In the Decoding Life series, we talk to geneticists with diverse career paths, tracing the many directions possible after research training. This series is brought to you by the GSA Early Career Scientist Career Development Subcommittee.
Most people are advised to follow a strict trajectory in their career path to an academic research position: go to college, pick a research field, get a PhD, obtain postdoctoral training—one right after the other. However, Dr. Lisa Zeigler Allen’s journey to her position at the J. Craig Venter Institute (JCVI) was anything but direct. At JCVI, Dr. Zeigler Allen runs a laboratory and research program studying microbial and viral ecology in the ocean. In her interview she shares her non-traditional path to this position, driven by her love for nature and understanding the world around her, and her commitment to sharing her knowledge with those around her.
How did you become interested in science?
I have several experiences that caused me to fall in love with nature. Growing up, we had a lot of animals—horses, dogs, and cows—and from an early age, I started taking care of them. I also started working at a small animal vet clinic in high school. It was really fun for me! In addition to that, my family would go deer hunting in Northern Washington state for our yearly vacation. I was not into the hunting aspect, but my Grandpa would still take walks with me, teaching me survival techniques and picking up garbage along the way. I think these early experiences led to my appreciation of the environment.
During undergrad, I was lucky to get my first job in a lab with Dr. Diter von Wettstein, a plant geneticist. He and the other individuals in the lab taught me how to do everything, and I mean everything! We isolated our own enzymes, made our own competent cells, and made all of the chemicals that went into these processes. I also worked in the greenhouse and did field trials crossing different barley cultivars. The opportunity to incorporate my love for being outside and nature into my research was incredibly important. I think that is what helped push me into the field-based research role that I am still in today.
How did your research background in plant genetics lead you to do a PhD in Oceanography?
You know, I didn’t know I wanted to do a PhD, and I was against it. If I really think back to that time and try to remember it, I felt like I was being forced into that path and told by some that I could not do the type of research I wanted to without a doctorate. In a way they were right; for many aspects of research, advanced degrees are needed. After undergrad I started the PhD program at Washington State University (WSU) to continue working with Dr. von Wettstein. One day during that time someone came and gave a talk from San Diego about marine microorganisms. I had never even thought about them before! So on a whim one night I started looking at the Scripps Institute of Oceanography in San Diego and applied to every open position. I was just about to finish the first year of my PhD at WSU when I received a call from a group at Scripps Institution of Oceanography with an introductory lab technician job.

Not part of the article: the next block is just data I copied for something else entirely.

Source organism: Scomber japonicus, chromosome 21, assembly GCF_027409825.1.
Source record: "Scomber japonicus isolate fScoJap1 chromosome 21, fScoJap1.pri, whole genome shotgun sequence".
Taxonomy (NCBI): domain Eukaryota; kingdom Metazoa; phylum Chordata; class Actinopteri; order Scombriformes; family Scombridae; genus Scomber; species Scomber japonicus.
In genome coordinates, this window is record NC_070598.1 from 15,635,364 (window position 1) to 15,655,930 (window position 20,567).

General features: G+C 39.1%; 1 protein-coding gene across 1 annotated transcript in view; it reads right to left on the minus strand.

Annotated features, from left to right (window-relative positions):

I decided to leave the PhD program at WSU. That was a little unnerving, but Dr. von Wettstein was supportive, so I packed up my car and drove to San Diego. I worked for almost three years in the lab at Scripps. It was a very different experience, moving from plants to marine bacteria. It was a natural products lab, primarily focused on chemistry with a small microbiology division looking at the genomes of these marine microorganisms and the enzymes and pathways that are responsible for constructing secondary metabolites. I decided it was time to continue with my education and was fortunate to begin again in the PhD program at Scripps. My research began moving into the chemical nature of these organisms, and I realized this was not the path I wanted to pursue, even though it was remarkably interesting that these tiny organisms could produce a vast repertoire of compounds. While examining the early genomes of these bacteria, I found it interesting that certain bacterial genes were flanked by viral genes. This was exciting and I began thinking more about horizontal gene transfer and the role of viruses.